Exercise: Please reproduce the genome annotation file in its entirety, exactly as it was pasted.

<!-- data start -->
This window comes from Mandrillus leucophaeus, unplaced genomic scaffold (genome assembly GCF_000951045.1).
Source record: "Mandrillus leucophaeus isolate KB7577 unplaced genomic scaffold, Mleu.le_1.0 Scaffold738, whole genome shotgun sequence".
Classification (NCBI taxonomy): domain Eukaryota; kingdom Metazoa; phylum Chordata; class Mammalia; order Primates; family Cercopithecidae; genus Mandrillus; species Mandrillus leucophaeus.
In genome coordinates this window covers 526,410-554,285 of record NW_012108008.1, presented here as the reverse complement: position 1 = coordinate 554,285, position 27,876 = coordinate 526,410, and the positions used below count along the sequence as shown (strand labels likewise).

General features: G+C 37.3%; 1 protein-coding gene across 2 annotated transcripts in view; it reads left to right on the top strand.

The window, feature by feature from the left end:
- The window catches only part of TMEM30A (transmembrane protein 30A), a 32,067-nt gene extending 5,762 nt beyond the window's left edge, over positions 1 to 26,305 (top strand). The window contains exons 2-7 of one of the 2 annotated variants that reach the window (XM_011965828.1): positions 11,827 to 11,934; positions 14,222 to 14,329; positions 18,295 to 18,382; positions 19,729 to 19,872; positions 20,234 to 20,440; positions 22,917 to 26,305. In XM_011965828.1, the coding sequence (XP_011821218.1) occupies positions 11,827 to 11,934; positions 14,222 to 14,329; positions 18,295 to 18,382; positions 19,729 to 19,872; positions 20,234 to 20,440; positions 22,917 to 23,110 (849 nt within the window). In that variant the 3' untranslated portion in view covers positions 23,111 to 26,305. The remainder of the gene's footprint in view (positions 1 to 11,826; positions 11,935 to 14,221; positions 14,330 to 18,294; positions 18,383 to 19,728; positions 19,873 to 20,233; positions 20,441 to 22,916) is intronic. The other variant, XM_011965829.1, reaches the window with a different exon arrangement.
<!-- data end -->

This window comes from Mandrillus leucophaeus, unplaced genomic scaffold (genome assembly GCF_000951045.1).
Source record: "Mandrillus leucophaeus isolate KB7577 unplaced genomic scaffold, Mleu.le_1.0 Scaffold738, whole genome shotgun sequence".
Classification (NCBI taxonomy): domain Eukaryota; kingdom Metazoa; phylum Chordata; class Mammalia; order Primates; family Cercopithecidae; genus Mandrillus; species Mandrillus leucophaeus.
In genome coordinates this window covers 526,410-554,285 of record NW_012108008.1, presented here as the reverse complement: position 1 = coordinate 554,285, position 27,876 = coordinate 526,410, and the positions used below count along the sequence as shown (strand labels likewise).

General features: G+C 37.3%; 1 protein-coding gene across 2 annotated transcripts in view; it reads left to right on the top strand.

The window, feature by feature from the left end:
- The window catches only part of TMEM30A (transmembrane protein 30A), a 32,067-nt gene extending 5,762 nt beyond the window's left edge, over positions 1 to 26,305 (top strand). The window contains exons 2-7 of one of the 2 annotated variants that reach the window (XM_011965828.1): positions 11,827 to 11,934; positions 14,222 to 14,329; positions 18,295 to 18,382; positions 19,729 to 19,872; positions 20,234 to 20,440; positions 22,917 to 26,305. In XM_011965828.1, the coding sequence (XP_011821218.1) occupies positions 11,827 to 11,934; positions 14,222 to 14,329; positions 18,295 to 18,382; positions 19,729 to 19,872; positions 20,234 to 20,440; positions 22,917 to 23,110 (849 nt within the window). In that variant the 3' untranslated portion in view covers positions 23,111 to 26,305. The remainder of the gene's footprint in view (positions 1 to 11,826; positions 11,935 to 14,221; positions 14,330 to 18,294; positions 18,383 to 19,728; positions 19,873 to 20,233; positions 20,441 to 22,916) is intronic. The other variant, XM_011965829.1, reaches the window with a different exon arrangement.